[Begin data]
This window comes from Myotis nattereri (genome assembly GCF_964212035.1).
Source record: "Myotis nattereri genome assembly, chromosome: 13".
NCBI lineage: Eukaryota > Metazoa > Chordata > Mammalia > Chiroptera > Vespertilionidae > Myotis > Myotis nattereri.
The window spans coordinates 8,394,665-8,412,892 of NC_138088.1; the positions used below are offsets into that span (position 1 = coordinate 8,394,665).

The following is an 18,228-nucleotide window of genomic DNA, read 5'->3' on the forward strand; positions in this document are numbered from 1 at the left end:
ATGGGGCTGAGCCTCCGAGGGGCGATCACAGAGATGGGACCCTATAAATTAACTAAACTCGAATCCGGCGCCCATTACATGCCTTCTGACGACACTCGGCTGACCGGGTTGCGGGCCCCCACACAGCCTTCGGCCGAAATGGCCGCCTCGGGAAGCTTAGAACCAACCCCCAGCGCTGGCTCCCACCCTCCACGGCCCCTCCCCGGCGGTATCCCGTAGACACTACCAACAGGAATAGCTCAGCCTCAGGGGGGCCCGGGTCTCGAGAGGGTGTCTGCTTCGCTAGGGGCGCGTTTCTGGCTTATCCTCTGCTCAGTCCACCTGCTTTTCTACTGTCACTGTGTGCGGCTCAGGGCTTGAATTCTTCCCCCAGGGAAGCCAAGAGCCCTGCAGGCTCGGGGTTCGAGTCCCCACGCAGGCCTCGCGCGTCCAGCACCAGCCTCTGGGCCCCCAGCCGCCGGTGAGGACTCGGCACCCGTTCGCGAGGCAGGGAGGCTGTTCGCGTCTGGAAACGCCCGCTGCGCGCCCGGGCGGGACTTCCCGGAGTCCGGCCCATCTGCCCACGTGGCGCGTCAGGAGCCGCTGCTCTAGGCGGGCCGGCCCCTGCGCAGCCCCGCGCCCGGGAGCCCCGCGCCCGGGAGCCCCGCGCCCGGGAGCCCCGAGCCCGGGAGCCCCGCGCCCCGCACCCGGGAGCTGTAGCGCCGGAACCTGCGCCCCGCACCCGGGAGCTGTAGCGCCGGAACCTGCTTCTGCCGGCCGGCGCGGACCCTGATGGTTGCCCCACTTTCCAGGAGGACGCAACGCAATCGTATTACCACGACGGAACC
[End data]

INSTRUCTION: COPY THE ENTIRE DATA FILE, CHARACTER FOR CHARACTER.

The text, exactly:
This window comes from Myotis nattereri (genome assembly GCF_964212035.1).
Source record: "Myotis nattereri genome assembly, chromosome: 13".
NCBI lineage: Eukaryota > Metazoa > Chordata > Mammalia > Chiroptera > Vespertilionidae > Myotis > Myotis nattereri.
The window spans coordinates 8,394,665-8,412,892 of NC_138088.1; the positions used below are offsets into that span (position 1 = coordinate 8,394,665).

The following is an 18,228-nucleotide window of genomic DNA, read 5'->3' on the forward strand; positions in this document are numbered from 1 at the left end:
ATGGGGCTGAGCCTCCGAGGGGCGATCACAGAGATGGGACCCTATAAATTAACTAAACTCGAATCCGGCGCCCATTACATGCCTTCTGACGACACTCGGCTGACCGGGTTGCGGGCCCCCACACAGCCTTCGGCCGAAATGGCCGCCTCGGGAAGCTTAGAACCAACCCCCAGCGCTGGCTCCCACCCTCCACGGCCCCTCCCCGGCGGTATCCCGTAGACACTACCAACAGGAATAGCTCAGCCTCAGGGGGGCCCGGGTCTCGAGAGGGTGTCTGCTTCGCTAGGGGCGCGTTTCTGGCTTATCCTCTGCTCAGTCCACCTGCTTTTCTACTGTCACTGTGTGCGGCTCAGGGCTTGAATTCTTCCCCCAGGGAAGCCAAGAGCCCTGCAGGCTCGGGGTTCGAGTCCCCACGCAGGCCTCGCGCGTCCAGCACCAGCCTCTGGGCCCCCAGCCGCCGGTGAGGACTCGGCACCCGTTCGCGAGGCAGGGAGGCTGTTCGCGTCTGGAAACGCCCGCTGCGCGCCCGGGCGGGACTTCCCGGAGTCCGGCCCATCTGCCCACGTGGCGCGTCAGGAGCCGCTGCTCTAGGCGGGCCGGCCCCTGCGCAGCCCCGCGCCCGGGAGCCCCGCGCCCGGGAGCCCCGCGCCCGGGAGCCCCGAGCCCGGGAGCCCCGCGCCCCGCACCCGGGAGCTGTAGCGCCGGAACCTGCGCCCCGCACCCGGGAGCTGTAGCGCCGGAACCTGCTTCTGCCGGCCGGCGCGGACCCTGATGGTTGCCCCACTTTCCAGGAGGACGCAACGCAATCGTATTACCACGACGGAACC